The toddler Juli mentioned some people using signed names more often lately, such as her classmates david (right-handed "D" on right shoulder instead of left shoulder -- location error) and #sz.
One morning (during the drop-off), Juli saw Hayden but there was no mother that she knew. She asked, mother huh-uh. What? She told hayden.. diane uh-where? (where she used the signed names for Hayden and Diane).
Later that week, Juli looked at the picture in a book and asked, ix man name what? (What's this man's name?).
Eventually in the next months, I observerd Juli using some more signed names of the classmates "Liam", "Anthony", and so on. Also, "Brenda" and "Pippa" (teachers).
Later in the next early year, Juli met another kid whose name was "Liam", the same name as her classmate. She used that signed name for the other kid. Interesting, she thought, like some hearing people in general, that there was a signed name for every spoken/written name, which was not true.
In our culture, every person has their own signed name regardless of their written/spoken name. There is no signed name for each personal name. Signed names are independent of the personal names on birth certificates. A signed name is carefully and appropriately created for a new member of the ASL community, granted by a collective member of the community.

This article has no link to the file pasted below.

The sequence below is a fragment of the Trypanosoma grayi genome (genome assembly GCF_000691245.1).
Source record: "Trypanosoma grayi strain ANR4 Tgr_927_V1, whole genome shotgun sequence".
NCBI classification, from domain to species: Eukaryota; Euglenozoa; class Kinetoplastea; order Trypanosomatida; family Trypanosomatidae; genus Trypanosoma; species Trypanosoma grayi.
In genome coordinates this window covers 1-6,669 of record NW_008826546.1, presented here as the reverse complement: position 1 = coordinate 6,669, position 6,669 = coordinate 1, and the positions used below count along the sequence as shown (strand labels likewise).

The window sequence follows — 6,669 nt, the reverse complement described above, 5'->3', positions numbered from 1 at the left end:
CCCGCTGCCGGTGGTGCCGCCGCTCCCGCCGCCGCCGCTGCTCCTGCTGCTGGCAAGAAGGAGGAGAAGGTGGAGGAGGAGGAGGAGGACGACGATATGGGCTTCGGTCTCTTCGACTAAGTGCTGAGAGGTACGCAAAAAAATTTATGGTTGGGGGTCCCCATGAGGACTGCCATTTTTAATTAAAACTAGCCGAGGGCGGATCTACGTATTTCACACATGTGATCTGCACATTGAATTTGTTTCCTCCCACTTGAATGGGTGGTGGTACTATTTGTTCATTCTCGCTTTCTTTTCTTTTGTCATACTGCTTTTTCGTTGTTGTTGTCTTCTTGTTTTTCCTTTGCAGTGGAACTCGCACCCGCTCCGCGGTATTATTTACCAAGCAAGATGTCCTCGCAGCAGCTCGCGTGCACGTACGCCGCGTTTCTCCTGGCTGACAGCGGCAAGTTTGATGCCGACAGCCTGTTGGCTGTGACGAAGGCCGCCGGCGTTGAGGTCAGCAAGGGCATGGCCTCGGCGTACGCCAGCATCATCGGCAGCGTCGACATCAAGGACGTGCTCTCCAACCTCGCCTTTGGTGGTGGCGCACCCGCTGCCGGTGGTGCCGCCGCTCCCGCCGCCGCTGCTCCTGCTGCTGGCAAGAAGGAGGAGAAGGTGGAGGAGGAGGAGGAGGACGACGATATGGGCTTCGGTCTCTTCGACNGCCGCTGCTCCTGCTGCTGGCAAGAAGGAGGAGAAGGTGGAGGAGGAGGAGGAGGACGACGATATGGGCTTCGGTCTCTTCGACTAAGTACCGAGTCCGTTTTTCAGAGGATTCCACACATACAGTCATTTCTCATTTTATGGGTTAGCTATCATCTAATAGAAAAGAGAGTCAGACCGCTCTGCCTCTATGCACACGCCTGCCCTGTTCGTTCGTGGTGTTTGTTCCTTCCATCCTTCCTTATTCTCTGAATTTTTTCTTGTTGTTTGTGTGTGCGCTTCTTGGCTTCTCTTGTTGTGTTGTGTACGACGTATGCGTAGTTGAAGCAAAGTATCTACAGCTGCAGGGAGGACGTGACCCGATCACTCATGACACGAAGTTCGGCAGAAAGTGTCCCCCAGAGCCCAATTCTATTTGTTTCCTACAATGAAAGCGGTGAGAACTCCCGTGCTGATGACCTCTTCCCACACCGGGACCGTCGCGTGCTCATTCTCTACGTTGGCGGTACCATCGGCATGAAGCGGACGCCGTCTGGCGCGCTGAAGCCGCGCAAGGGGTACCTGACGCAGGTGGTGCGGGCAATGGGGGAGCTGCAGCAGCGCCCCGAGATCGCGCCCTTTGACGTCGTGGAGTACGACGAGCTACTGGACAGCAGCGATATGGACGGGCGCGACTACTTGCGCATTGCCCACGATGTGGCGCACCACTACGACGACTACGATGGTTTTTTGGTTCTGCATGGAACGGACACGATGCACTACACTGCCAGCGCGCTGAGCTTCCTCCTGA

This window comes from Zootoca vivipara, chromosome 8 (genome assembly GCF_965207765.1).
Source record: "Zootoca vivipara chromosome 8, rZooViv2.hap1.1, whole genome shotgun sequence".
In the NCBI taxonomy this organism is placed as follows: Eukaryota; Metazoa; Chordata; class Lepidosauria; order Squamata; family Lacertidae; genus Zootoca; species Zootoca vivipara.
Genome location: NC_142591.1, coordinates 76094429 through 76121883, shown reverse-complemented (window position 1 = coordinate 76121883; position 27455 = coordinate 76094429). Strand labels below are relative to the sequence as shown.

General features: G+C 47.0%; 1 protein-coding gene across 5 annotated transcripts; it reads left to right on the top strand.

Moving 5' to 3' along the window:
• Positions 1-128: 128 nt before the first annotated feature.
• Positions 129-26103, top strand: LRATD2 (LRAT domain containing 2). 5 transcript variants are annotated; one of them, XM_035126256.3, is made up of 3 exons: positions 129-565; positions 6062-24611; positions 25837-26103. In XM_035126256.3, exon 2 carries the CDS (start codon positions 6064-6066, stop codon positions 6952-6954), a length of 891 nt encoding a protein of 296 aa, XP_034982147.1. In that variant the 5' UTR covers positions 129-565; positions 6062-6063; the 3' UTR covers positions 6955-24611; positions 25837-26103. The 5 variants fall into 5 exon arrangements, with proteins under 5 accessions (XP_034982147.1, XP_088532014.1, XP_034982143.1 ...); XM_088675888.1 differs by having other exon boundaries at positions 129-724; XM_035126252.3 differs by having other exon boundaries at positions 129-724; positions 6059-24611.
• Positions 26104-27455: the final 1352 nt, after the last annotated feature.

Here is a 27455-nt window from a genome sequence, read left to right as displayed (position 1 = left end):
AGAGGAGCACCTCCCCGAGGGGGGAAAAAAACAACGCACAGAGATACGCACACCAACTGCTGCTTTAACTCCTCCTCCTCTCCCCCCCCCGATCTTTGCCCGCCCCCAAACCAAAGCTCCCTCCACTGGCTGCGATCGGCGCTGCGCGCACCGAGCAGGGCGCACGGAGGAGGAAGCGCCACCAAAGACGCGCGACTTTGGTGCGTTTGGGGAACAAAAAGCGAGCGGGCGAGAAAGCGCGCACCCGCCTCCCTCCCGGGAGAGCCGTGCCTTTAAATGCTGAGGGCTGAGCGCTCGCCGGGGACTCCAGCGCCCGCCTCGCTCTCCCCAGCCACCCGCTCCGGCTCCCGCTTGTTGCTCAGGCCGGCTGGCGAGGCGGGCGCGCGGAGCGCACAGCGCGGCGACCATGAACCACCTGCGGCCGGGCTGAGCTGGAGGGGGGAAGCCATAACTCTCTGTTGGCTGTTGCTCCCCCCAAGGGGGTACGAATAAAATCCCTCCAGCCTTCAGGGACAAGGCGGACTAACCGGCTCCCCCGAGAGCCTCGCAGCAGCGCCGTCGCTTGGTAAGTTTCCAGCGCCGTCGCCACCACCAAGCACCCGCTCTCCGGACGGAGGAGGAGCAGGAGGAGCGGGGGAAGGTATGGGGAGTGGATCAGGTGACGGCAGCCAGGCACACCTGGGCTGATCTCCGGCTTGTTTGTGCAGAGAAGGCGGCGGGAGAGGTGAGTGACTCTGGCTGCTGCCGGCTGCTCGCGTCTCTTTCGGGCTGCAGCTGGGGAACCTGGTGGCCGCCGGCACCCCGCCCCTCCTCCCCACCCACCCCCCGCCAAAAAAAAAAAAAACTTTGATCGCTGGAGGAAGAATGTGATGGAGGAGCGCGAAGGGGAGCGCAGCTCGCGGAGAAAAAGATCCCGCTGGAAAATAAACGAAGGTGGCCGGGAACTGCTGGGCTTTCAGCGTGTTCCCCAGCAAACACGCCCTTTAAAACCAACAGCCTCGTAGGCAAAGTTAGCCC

Some of the following random words and phrases that Juli used this week: signing, , recognizing the upper and lower cases of letters as the same, cl-plane-circling, girl look-out ooh!, safe ix-here, shake-head ix-there (this sofa is safer but this floor isn't), me turn (my turn), watch-me (inflected directional verb), and some more shown in the video above.
Juli was caught counting to ten in spoken English.
Got a story to tell your experience and share it with others? Send an email to Handspeak. I'd love to hear about it, too.
Also see Baby signing her personal name
This documentation project follows a baby's language acquisition, literacy development, and phonological acquisition in sign language, specifically ASL, week by week from gazing at birth to manual babbling, to first words just before the first birthday in a natural native-ASL environment and visual culture.
The second-year and third-year documentation continues to follow the same child's language and phonological acquisition and literacy development in ASL on a weekly basis from the one-word stage to two-word and multiple utterances.
The documentary continues to follow the same child's ASL language and literacy development on a regular basis from age three to four. It surveys ASL phonological acquisition and more complex utterances.
These posts on ASL-English bilingualism, language acquisition, and bilingual education may be of an interest for parents who raise a bilingual-bimodal child in ASL (or another signed language) and English (or another written and/or spoken language of its respective) as well as informative and educational for ASL specialists, educators, and professionals.